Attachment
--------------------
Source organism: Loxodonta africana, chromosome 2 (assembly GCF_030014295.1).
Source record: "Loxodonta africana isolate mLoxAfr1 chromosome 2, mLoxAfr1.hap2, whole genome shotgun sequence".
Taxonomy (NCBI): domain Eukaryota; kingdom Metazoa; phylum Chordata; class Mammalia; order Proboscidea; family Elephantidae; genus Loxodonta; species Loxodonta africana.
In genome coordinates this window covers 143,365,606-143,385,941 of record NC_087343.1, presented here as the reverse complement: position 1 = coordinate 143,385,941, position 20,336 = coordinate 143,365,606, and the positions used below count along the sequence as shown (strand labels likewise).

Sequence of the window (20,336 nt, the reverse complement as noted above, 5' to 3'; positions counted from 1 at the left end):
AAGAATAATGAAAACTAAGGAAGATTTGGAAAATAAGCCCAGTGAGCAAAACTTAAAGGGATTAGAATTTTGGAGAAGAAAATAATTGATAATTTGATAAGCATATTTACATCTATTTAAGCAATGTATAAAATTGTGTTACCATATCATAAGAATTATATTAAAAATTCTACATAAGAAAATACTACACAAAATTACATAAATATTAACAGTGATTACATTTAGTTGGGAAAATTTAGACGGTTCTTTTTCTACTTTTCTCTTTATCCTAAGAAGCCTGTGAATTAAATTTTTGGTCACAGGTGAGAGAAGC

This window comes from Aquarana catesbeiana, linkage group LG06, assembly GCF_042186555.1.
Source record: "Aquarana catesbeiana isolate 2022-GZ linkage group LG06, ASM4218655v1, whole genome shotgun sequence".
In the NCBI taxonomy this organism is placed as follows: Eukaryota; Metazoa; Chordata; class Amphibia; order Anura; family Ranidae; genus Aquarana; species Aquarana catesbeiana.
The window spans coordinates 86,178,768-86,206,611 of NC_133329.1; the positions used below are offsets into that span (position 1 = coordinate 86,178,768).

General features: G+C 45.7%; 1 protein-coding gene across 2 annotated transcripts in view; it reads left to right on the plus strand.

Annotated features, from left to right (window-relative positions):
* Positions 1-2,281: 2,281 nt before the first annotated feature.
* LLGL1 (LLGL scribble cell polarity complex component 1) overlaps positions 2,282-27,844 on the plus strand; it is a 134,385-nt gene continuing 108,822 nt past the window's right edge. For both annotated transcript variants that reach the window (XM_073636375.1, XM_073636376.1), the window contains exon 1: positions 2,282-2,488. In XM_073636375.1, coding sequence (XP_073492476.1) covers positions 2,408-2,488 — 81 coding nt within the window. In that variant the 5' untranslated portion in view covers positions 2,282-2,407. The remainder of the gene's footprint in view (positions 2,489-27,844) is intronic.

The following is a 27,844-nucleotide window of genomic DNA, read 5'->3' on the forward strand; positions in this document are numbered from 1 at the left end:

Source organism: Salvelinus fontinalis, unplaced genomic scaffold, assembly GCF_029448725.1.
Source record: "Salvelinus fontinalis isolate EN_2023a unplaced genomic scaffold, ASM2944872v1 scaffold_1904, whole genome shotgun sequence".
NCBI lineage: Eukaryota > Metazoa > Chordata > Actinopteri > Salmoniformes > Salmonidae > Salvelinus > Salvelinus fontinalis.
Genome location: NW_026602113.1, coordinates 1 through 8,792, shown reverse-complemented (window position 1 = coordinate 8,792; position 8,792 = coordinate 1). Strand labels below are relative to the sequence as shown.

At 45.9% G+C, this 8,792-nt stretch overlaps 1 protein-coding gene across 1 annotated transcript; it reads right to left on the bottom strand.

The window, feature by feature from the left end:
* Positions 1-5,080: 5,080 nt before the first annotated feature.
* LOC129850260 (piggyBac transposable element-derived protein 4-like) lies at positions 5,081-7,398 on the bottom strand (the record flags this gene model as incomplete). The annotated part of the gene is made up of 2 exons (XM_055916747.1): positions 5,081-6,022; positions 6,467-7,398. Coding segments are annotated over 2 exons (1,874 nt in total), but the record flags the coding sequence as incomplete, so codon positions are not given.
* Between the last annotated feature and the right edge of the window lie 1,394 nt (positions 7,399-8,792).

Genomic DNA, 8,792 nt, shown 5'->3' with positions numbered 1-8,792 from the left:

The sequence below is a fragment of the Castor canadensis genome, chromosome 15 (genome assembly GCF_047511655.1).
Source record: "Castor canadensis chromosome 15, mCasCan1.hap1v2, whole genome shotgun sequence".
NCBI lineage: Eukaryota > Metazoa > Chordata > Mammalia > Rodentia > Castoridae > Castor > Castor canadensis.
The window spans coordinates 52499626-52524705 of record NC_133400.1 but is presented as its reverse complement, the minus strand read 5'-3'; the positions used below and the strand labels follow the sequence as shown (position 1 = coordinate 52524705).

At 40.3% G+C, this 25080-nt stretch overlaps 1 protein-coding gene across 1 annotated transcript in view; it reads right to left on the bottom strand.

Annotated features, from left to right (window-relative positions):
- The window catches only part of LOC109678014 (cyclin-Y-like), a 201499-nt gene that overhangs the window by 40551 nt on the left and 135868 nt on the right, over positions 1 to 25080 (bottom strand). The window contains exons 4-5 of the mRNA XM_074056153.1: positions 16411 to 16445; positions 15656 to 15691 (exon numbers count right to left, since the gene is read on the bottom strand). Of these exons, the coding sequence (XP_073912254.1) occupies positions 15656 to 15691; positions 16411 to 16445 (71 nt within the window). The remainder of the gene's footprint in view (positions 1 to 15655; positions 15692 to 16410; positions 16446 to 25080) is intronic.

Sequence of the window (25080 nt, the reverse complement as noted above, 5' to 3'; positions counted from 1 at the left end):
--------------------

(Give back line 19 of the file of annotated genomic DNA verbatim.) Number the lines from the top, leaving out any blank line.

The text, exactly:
Genome location: NW_026602113.1, coordinates 1 through 8,792, shown reverse-complemented (window position 1 = coordinate 8,792; position 8,792 = coordinate 1). Strand labels below are relative to the sequence as shown.